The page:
May 23, 2023 News No Comments

In an effort to combat high levels of inflation, the Bank of England has increased its base rate further from 4.25% to 4.50% – the 12th consecutive increase. The base rate is now the highest it has been in almost 15 years, since October 2008 which was the height of the global financial crisis.

The increase is likely to see mortgage and loan repayments rise for those not in fixed term deals. In contrast, it will also mean that you can earn more from savings. Currently, the most competitive rate available on an easy access savings account is around 3.70% gross AER variable. This may rise in the coming weeks following the announcement.

Under current legislation, basic and higher rate taxpayers have a Personal Savings Allowance (PSA) which is the amount of savings interest that can be earned tax-free. For basic rate taxpayers, the allowance is £1,000 pa, reducing to £500 pa for higher rate taxpayers. Additional rate taxpayers aren’t entitled to a PSA.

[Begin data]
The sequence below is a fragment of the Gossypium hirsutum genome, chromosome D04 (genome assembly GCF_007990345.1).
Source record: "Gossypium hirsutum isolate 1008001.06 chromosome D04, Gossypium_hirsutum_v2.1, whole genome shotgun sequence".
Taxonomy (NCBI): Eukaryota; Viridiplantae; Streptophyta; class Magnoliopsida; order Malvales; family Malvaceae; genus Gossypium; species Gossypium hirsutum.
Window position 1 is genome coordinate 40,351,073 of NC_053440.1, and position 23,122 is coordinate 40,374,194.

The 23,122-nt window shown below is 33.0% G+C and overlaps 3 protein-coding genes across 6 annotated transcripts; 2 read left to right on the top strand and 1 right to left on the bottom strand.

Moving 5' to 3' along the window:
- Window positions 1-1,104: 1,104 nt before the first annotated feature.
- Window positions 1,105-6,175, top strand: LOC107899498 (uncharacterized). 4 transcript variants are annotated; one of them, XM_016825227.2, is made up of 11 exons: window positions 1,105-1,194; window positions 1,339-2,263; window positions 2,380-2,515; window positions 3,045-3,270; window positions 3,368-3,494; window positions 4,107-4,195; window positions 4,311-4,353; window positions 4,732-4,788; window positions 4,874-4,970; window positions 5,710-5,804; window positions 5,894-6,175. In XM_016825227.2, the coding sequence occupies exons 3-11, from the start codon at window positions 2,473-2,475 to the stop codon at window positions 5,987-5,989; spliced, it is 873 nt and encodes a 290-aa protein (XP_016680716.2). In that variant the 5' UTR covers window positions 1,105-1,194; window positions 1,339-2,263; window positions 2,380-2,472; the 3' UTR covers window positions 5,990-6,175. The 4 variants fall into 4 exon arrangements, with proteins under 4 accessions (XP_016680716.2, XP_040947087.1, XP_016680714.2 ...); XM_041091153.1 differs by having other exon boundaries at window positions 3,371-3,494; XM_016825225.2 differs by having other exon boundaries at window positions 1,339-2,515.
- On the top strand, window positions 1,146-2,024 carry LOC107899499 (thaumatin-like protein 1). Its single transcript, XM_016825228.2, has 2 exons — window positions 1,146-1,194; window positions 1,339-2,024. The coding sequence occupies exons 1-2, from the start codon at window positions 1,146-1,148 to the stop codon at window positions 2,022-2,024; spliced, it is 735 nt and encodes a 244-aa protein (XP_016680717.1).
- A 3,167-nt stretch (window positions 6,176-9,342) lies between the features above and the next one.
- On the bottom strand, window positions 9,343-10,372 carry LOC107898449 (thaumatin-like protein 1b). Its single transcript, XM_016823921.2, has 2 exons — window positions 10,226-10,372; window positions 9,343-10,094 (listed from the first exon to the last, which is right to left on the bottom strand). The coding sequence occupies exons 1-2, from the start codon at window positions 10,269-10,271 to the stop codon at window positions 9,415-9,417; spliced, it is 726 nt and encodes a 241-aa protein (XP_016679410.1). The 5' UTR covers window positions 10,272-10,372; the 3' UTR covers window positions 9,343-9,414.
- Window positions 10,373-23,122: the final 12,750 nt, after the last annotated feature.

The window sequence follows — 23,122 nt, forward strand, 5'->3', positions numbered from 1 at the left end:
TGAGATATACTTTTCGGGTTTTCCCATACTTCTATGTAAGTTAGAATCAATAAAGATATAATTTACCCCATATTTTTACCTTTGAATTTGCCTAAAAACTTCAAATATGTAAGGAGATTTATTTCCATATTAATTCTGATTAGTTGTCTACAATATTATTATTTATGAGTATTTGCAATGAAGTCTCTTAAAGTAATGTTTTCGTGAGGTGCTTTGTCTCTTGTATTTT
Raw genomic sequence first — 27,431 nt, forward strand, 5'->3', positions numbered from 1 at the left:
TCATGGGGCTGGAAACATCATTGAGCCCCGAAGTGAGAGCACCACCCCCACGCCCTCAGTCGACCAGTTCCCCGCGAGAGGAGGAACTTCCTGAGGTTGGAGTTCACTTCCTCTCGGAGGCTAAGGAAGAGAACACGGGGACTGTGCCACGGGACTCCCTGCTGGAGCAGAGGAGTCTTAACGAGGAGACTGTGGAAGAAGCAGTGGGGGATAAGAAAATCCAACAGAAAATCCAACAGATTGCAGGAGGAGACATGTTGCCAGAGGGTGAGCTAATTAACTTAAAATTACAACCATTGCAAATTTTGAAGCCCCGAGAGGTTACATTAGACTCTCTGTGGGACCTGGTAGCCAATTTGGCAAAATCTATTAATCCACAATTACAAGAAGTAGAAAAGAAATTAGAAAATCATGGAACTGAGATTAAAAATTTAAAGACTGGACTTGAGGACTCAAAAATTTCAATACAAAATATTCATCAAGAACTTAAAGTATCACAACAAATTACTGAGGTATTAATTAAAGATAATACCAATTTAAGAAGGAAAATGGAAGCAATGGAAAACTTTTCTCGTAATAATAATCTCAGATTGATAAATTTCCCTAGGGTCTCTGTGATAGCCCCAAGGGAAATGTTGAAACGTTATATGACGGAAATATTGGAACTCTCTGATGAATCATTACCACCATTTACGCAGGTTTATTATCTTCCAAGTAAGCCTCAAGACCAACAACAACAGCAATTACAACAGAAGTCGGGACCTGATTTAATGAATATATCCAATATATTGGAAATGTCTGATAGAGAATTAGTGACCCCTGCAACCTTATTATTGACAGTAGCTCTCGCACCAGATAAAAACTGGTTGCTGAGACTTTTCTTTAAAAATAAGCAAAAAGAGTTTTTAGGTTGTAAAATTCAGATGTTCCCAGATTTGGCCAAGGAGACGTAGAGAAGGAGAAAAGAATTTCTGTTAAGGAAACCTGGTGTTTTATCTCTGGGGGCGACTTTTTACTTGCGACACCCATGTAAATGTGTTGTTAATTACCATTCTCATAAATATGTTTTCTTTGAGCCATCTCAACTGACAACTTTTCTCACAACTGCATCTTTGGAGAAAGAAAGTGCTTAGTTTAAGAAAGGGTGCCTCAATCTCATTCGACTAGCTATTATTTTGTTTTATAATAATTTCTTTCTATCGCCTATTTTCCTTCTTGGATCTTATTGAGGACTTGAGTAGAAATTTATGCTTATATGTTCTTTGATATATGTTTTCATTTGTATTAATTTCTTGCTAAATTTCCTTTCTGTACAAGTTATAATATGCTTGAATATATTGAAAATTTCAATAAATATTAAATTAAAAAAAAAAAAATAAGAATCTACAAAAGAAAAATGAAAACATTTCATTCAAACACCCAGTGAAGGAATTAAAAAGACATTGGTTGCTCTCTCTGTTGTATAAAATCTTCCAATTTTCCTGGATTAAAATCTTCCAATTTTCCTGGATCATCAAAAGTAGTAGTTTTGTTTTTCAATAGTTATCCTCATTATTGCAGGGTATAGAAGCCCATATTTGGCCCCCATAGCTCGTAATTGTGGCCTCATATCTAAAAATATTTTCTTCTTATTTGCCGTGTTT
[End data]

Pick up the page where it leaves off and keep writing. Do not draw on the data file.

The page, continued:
As above, rising interest rates are typically a benefit to savers. However, this could also see some exceed the PSA, giving rise to an income tax liability on the interest in excess of the PSA. Any tax due is typically collected by HMRC automatically, through their pay as you earn (PAYE) system.

One method to reduce taxable savings interest is to place money into a cash ISA, as any interest earned within this is tax-free. However, contributions are limited to the ISA allowance of £20,000 per tax year, including those made into stocks and shares ISAs.

Another method is to place money into NS&I (National Savings & Investments) Premium Bonds. These currently have an average prize rate of 3.30% pa gross, and any winnings are received entirely free of income tax. However, as this is the average prize rate, there is no guaranteed rate of return.

If you have any questions on the above, or would like to discuss anything further, please don’t hesitate to contact a member of our team.

Written by Eldon